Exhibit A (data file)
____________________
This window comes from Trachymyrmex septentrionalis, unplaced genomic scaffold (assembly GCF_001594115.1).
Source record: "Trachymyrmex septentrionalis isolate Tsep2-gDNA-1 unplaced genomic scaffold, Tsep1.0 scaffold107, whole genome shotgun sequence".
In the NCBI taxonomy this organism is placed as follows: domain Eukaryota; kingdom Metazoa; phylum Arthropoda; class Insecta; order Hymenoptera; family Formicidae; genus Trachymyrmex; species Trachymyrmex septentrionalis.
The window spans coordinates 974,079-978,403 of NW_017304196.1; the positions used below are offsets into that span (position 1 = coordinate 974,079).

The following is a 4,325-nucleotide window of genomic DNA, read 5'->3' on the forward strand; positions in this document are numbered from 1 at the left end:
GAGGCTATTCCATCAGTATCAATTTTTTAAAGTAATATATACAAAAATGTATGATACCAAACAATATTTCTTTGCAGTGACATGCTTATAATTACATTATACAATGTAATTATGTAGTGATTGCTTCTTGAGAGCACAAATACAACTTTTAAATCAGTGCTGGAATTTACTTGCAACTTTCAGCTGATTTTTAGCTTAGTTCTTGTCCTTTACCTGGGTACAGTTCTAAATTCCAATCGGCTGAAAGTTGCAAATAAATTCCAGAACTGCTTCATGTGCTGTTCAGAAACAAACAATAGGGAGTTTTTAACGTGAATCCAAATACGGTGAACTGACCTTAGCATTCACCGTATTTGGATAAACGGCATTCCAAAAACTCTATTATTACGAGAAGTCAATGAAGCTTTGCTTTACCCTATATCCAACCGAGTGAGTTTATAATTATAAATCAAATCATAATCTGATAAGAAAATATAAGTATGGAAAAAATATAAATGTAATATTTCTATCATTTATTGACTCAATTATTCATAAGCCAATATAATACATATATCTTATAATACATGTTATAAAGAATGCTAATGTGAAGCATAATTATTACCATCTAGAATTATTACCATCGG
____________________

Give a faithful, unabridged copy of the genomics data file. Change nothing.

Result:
This window comes from Trachymyrmex septentrionalis, unplaced genomic scaffold (assembly GCF_001594115.1).
Source record: "Trachymyrmex septentrionalis isolate Tsep2-gDNA-1 unplaced genomic scaffold, Tsep1.0 scaffold107, whole genome shotgun sequence".
In the NCBI taxonomy this organism is placed as follows: domain Eukaryota; kingdom Metazoa; phylum Arthropoda; class Insecta; order Hymenoptera; family Formicidae; genus Trachymyrmex; species Trachymyrmex septentrionalis.
The window spans coordinates 974,079-978,403 of NW_017304196.1; the positions used below are offsets into that span (position 1 = coordinate 974,079).

The following is a 4,325-nucleotide window of genomic DNA, read 5'->3' on the forward strand; positions in this document are numbered from 1 at the left end:
GAGGCTATTCCATCAGTATCAATTTTTTAAAGTAATATATACAAAAATGTATGATACCAAACAATATTTCTTTGCAGTGACATGCTTATAATTACATTATACAATGTAATTATGTAGTGATTGCTTCTTGAGAGCACAAATACAACTTTTAAATCAGTGCTGGAATTTACTTGCAACTTTCAGCTGATTTTTAGCTTAGTTCTTGTCCTTTACCTGGGTACAGTTCTAAATTCCAATCGGCTGAAAGTTGCAAATAAATTCCAGAACTGCTTCATGTGCTGTTCAGAAACAAACAATAGGGAGTTTTTAACGTGAATCCAAATACGGTGAACTGACCTTAGCATTCACCGTATTTGGATAAACGGCATTCCAAAAACTCTATTATTACGAGAAGTCAATGAAGCTTTGCTTTACCCTATATCCAACCGAGTGAGTTTATAATTATAAATCAAATCATAATCTGATAAGAAAATATAAGTATGGAAAAAATATAAATGTAATATTTCTATCATTTATTGACTCAATTATTCATAAGCCAATATAATACATATATCTTATAATACATGTTATAAAGAATGCTAATGTGAAGCATAATTATTACCATCTAGAATTATTACCATCGG